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Lee W, MVPTechnology and Business Process AdvisorCommented:
Is there a reason your ignoring the script?
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overcolorAuthor Commented:
no sorry Leew,
i havnt been able to set down long enough today to test it.can u tell me what a vbscript is?
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GRayLCommented:
This is something Word does so much better that a bunch of script or code in Access.
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Lee W, MVPTechnology and Business Process AdvisorCommented:
vb - Visual Basic.  Windows Supports scripts (various commands combined to complete a task).  There are several types of scripts - Batch files are scripts.  PowerShell Scripts, VBScripts, and others.

As I stated earlier, save the script to a .vbs file - then double-click or type the file name on the command line.  I used a file name of "makecsv.vbs" but you can use "whatever.vbs"

Don't forget to change the paths for ReadFromFile and SaveToFile as noted below - I used the path "c:\temp\scripts" with the file names "makecsv.txt" and "makecsv.csv"
ReadFromFile="C:\temp\scripts\makecsv.txt"
SaveToFile="C:\temp\scripts\makecsv.csv"

NOTE: the lines in the script that start with a ' are comments - they could be deleted and NO EFFECT on the script functionality would occur.

To show you an example, see the picture/series of pictures below (note, in the picture below, I have removed all comments and blank lines so that it could fit in one graphic):


EE24332342.JPG
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overcolorAuthor Commented:
i tried word for some reason it didnt work
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Lee W, MVPTechnology and Business Process AdvisorCommented:
Note: in the above screen shot, I first "type" (which displays the contents) of the makecsv.txt file - which is a list of e-mail addresses, one per line.
Then I type the script - so you can see, with the exception of the file path, comments, and blank lines, it's exactly what I posted.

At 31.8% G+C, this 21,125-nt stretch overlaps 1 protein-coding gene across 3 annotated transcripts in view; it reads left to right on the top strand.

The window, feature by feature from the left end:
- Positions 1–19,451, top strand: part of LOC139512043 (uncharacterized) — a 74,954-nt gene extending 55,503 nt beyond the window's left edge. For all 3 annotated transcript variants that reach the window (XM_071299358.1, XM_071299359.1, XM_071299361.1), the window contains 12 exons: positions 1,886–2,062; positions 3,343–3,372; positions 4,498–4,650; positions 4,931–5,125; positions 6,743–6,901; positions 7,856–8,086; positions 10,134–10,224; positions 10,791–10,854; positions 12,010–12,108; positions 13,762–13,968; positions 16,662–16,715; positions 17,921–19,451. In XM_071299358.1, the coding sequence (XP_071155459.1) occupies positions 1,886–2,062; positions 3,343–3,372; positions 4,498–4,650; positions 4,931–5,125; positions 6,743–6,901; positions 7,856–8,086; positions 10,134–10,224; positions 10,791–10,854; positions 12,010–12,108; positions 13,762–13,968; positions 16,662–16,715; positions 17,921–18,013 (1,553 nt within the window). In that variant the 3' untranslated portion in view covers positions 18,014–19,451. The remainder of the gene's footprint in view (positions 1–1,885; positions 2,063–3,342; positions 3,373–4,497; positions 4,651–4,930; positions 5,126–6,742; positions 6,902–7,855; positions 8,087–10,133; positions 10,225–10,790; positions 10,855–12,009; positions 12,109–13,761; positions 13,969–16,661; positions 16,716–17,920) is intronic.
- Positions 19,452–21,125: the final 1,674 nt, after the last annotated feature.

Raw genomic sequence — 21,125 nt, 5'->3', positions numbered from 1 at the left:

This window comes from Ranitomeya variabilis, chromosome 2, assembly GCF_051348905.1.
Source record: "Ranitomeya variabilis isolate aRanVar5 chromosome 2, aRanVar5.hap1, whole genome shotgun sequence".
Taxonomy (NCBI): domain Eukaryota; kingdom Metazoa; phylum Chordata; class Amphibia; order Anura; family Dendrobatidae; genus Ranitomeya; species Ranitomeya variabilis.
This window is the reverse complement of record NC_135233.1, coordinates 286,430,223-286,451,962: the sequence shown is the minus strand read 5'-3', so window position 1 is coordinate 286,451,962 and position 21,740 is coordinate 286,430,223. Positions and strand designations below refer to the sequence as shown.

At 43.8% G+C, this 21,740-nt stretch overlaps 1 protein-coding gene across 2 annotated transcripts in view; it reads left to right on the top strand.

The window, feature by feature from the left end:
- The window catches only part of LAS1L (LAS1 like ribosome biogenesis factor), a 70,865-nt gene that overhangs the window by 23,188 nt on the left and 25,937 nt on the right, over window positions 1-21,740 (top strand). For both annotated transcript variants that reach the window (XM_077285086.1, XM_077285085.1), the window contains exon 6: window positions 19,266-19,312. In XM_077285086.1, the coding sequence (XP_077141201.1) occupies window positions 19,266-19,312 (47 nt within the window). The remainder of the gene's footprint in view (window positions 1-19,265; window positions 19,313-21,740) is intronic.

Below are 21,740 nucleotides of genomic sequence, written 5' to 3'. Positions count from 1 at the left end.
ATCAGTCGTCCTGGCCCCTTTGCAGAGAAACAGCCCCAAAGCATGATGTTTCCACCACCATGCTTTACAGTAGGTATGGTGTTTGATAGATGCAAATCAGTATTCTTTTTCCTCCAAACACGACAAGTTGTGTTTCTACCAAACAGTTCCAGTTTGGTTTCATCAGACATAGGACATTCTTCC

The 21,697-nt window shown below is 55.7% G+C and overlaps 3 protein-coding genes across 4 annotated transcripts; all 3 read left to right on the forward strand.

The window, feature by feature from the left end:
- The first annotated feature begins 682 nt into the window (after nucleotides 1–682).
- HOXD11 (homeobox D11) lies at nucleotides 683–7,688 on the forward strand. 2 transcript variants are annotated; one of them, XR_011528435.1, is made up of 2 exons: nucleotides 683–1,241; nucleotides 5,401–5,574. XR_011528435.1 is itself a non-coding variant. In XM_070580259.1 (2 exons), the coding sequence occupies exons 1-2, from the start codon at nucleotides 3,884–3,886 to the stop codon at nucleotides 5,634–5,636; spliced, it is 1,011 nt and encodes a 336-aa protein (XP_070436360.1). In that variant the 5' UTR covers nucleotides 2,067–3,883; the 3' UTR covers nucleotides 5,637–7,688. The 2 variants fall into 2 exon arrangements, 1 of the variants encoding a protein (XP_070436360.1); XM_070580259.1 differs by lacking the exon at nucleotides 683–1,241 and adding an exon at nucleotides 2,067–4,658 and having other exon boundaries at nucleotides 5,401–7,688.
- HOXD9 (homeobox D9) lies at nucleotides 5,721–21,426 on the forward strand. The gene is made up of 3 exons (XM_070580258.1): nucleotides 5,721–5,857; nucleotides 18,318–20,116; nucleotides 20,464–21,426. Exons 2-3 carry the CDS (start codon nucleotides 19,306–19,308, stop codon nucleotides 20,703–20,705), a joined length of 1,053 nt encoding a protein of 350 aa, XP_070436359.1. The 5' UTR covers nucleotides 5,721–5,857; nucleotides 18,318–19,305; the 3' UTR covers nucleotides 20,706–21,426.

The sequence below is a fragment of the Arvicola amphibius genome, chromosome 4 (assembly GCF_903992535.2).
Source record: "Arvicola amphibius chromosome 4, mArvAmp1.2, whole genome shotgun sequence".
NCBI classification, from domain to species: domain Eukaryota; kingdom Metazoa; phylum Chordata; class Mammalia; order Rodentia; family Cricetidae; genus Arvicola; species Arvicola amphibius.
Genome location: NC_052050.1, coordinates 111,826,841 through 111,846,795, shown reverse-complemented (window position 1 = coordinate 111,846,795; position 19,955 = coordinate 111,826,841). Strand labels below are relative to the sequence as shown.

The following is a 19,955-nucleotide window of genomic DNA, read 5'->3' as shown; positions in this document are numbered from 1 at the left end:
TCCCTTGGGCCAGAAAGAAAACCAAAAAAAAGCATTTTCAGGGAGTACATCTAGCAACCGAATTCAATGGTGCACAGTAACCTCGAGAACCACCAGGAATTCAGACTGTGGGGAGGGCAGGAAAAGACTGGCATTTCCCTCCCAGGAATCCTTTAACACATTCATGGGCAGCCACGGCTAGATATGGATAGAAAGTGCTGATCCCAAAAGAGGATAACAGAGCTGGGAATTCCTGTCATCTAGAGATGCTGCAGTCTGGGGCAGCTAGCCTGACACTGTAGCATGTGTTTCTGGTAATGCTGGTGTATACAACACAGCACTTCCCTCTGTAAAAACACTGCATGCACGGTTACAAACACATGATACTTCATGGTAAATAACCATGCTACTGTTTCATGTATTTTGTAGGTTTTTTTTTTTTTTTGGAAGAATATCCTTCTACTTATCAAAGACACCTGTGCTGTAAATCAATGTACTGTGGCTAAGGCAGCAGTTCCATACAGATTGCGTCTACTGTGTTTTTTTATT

Then I run the script by simply typing the script name - "makecsv.vbs"
Then I list the files in the directory - you can see a new file, makecsv.csv
Finally, I type the makecsv.csv file and you can see that it is the same as the original makecsv.txt file, only it has a comma at the end of every line, EXCEPT the last line.
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Lee W, MVPTechnology and Business Process AdvisorCommented:
Oh really - the script - and screen shot - would seem to work fine.  ARe you familiar with scripting?
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overcolorAuthor Commented:
leew i think what you are explaining may be a bit to advance for me, i havnt ever used vbscript
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Lee W, MVPTechnology and Business Process AdvisorCommented:
So?  What's difficult? cut and paste the lines of code above into a file named "makecvs.vbs" - then look at the image I posted.  (Click it to open it FULL SIZE).
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Lee W, MVPTechnology and Business Process AdvisorCommented:
It sounds like you're over-thinking this.  Read what I wrote and follow the directions - YOU don't need to program - just enter the correct file locations and your done.
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GRayLCommented:
This little mole hill has become the proverbial mountain, and as such requires a lot more thought.  Beyond me!